A co-worker stops you as you're about to leave the office. "Could you do me just a teeny-weeny little favor before you leave?" she asks in her usual helpless/hopeless tone of voice.
"My boss just asked me to stay late and wait for a call, but I have to pick up my 6-year-old at the day-care center. Could you stay late in my place? Pl-e-e-ase? You know how it is when you have kids."
Never mind that you, too, have commitments to keep. Never mind that you, too, want to go home -- now! Never mind that you definitely, emphatically, without a doubt do not want to do this.
What you say, if you're like most of us, in your very best assertive, straightforward tone of voice is not: "I understand that it's a problem for you to stay late tonight, so-and-so, but I won't be able to help you out this time," but: "Uh, OK. I guess so. Sure. I'll stay late. No, I don't mind. Me? Mind? Why would I mind?"
A neighbor telephones to ask if you'll bake three dozen cupcakes for the bake sale this Saturday and takes a half-hour of your valuable time in the process.
Never mind that you haven't had time to defrost a frozen cupcake -- let alone bake one -- for at least five years. Never mind that you've already committed yourself to at least four other equally worthy causes this week.
What you say, before you know it, is not: "I wish I could contribute to this particularly worthy cause, but I won't be able to this time," but: "Cupcakes? Sure. Why not? I'll be glad to."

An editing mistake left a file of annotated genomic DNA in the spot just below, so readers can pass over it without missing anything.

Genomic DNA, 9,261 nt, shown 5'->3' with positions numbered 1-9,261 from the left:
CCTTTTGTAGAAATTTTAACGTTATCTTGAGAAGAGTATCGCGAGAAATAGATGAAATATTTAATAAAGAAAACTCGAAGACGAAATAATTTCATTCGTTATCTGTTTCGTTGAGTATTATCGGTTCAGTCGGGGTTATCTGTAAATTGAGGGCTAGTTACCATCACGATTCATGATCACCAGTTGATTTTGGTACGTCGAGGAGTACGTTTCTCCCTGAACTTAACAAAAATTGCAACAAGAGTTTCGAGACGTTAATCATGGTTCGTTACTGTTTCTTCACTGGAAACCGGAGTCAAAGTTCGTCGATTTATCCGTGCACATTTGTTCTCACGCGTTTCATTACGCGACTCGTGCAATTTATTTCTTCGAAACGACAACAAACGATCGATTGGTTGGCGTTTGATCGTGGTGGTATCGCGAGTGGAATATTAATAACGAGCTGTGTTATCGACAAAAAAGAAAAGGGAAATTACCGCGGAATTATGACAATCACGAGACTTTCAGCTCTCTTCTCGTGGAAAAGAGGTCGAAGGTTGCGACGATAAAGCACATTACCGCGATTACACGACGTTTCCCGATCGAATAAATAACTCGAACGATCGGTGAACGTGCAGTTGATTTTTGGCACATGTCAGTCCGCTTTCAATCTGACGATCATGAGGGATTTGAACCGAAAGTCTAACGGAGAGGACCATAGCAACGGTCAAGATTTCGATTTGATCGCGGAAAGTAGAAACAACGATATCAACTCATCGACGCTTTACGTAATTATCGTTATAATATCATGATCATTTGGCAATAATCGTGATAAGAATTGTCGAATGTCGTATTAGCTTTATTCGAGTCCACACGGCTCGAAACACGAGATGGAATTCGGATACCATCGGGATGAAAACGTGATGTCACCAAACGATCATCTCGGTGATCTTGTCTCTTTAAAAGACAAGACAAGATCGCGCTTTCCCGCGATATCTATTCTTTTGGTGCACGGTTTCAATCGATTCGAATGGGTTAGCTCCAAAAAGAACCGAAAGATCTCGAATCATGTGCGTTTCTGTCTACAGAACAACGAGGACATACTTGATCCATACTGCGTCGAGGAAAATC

Cupcake-baking probably is one of those learned skills you never forget, but that's not the point. The point is that I don't know a working woman anywhere who isn't struggling with this business of learning to "just say no" to some of the demands that some of the people in our lives make on us.
"I resolve every week that this week I am going to stop saying 'yes' to everyone else's needs and start taking care of my own instead; and every week I end up saying 'yes' to 15 things I don't have time for and haven't the slightest interest in doing," is how a secretary and mother of three in Portsmouth, N.H., put it not long ago.
We women are still taking care of everyone and everything except ourselves because we're far too afraid that if we just say "no," we'll hurt someone's feelings, or make someone angry, or cause a scene, or be seen as selfish, uncaring, callous, self-centered, driven you-know-whats.
So we say "yes" to the requests and demands of everyone and everything else in our lives instead, and "no" to our own emotional and physical needs.
Said a woman who waited on me in a Cambridge, Mass., restaurant not long ago, the mother of 4-year-old twins: "Oh, yes, I still say 'yes' when I mean 'no,' and 'Oh, sure, I don't mind' instead of 'Go away! Leave me alone!'
"I learned it from my mother, I guess -- the martyr of the world -- but if I don't unlearn it pretty soon, there's going to be nothing left of me."
We working women must stop taking care of everyone and everything else, and start taking care of ourselves. We must begin to put ourselves at the very top of our priority lists -- not at the very bottom. We must stop believing that we're indispensable and believe, instead, that our needs are important, too.
I myself said "no" to four requests this week. Three were telephone salespersons and one was a 9-year-old, true, but we all have to start somewhere, and surely this business of being assertive gets easier with time.
Questions should be addressed Working Woman, Features Department, The Sun, Baltimore 21278.